All the Buddha images that have been discussed above are dated approximately around the fourth to the sixth centuries of the present era while some scholars believe that a date little anterior too might not be improbable.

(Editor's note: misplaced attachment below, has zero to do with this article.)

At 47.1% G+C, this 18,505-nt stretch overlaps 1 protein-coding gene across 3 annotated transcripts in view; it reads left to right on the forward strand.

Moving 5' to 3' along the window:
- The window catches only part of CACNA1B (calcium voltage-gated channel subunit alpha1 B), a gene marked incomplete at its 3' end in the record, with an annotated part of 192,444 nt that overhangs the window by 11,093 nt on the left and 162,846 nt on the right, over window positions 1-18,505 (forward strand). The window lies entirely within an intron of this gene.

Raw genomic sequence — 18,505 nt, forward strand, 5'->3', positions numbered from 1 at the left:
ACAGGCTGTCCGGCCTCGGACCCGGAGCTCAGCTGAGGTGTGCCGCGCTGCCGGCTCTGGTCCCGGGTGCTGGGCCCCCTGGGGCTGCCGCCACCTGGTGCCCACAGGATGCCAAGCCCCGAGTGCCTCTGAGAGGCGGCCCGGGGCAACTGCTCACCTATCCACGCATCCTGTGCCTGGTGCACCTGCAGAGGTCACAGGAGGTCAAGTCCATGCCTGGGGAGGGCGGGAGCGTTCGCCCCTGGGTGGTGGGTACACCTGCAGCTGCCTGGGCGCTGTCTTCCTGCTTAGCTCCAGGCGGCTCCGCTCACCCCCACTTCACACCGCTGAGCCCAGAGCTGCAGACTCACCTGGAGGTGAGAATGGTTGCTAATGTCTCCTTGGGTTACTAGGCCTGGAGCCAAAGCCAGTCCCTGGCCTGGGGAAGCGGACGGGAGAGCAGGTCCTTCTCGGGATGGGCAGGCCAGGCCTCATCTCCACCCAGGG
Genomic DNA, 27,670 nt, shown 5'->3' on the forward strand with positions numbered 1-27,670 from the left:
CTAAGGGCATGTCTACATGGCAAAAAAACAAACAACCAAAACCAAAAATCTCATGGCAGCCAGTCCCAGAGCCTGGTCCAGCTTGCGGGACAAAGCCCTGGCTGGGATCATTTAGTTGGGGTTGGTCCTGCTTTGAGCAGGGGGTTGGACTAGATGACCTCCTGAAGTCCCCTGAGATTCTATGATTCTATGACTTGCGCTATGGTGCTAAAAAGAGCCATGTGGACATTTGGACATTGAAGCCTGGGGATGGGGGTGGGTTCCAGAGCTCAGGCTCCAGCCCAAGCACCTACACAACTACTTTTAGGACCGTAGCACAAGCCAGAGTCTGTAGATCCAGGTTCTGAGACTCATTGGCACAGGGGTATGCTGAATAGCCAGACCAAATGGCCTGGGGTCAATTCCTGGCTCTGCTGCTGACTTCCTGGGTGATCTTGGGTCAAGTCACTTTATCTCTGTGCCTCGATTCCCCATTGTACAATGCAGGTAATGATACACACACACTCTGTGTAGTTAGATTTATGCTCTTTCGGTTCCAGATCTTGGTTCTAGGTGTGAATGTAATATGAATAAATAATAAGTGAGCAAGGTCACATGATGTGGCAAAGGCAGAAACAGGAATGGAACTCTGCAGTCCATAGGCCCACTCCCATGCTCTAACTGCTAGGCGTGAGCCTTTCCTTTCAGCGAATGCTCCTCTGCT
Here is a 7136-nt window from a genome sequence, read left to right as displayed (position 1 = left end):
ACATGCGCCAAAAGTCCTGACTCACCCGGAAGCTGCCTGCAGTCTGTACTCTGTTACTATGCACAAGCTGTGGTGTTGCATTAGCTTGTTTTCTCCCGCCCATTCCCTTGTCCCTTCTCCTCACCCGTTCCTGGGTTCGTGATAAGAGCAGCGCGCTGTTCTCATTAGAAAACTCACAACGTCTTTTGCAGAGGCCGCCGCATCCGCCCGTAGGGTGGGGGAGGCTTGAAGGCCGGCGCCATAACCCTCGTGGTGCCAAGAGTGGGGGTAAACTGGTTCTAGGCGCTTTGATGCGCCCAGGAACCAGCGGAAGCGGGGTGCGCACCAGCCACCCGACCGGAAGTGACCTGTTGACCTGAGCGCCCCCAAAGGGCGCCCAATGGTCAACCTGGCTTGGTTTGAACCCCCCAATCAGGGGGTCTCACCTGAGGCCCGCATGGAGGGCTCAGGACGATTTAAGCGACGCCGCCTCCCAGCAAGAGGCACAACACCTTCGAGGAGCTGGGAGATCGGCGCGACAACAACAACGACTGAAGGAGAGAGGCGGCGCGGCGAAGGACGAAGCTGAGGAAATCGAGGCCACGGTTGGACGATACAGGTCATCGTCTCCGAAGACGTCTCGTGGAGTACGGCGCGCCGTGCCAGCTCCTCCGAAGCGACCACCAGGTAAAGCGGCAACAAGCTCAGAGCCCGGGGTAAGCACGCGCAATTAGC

The identification of these colossal Buddha images of ancient Sri Lanka with the Mahayana repertory of Buddhist art was made possible on many grounds. A major factor is their close similarity to the Bamiyan colossi. Another reason is the association of Buddhist divinities known as Bodhisattvas who belong to the Mahayana pantheon and who form a tout ensemble of the architectural composition of these sculptures. We have mentioned above the discovery of the huge Bodhisattva image close to the image of the Maligavila Buddha colossus. The best evidence for the association of Sri Lanka Buddha colossi with Mahayana repertoire is the group of colossal sculptures found at the ancient site known as Buduruvegala. Here at Buduruvegala the primary image of the Buddha is flanked on either side by a pair of Mahayana divinities. On one side is the Bodhisattva Avalokitesvara, the god par excellence in the Mahayana pantheon with goddess Tara and on the other side is the Bodhisattva Mahasthamaprapta with his consort Prajna. These two primary Bodhisattvas are referred to in ancient Mahayana Buddhist texts as the acolytes of the great Buddha Amitabha (or Amitayus) who resides in the supreme heaven Sukhavati. The portrayal of the five colossi at Buduruvegala, the ancient site in south Sri Lanka is evidently an attempt to introduce or revive a Mahayana cult worship in Sri Lanka. These stupendous sculptures were believed to have been originally highly polychromed. Patches of paint still intact were found till recently by the archaeologists who discovered these sculptures in the present century. This indicates that most of these ancient stone sculptures in Sri Lanka were profusely polychromed. Buddha colossi with their gilded figures and polychromed and the back walls of their shrines painted with motifs and legends would have been an awe-inspiring spectacle to the votary and a lively attraction to the onlooker.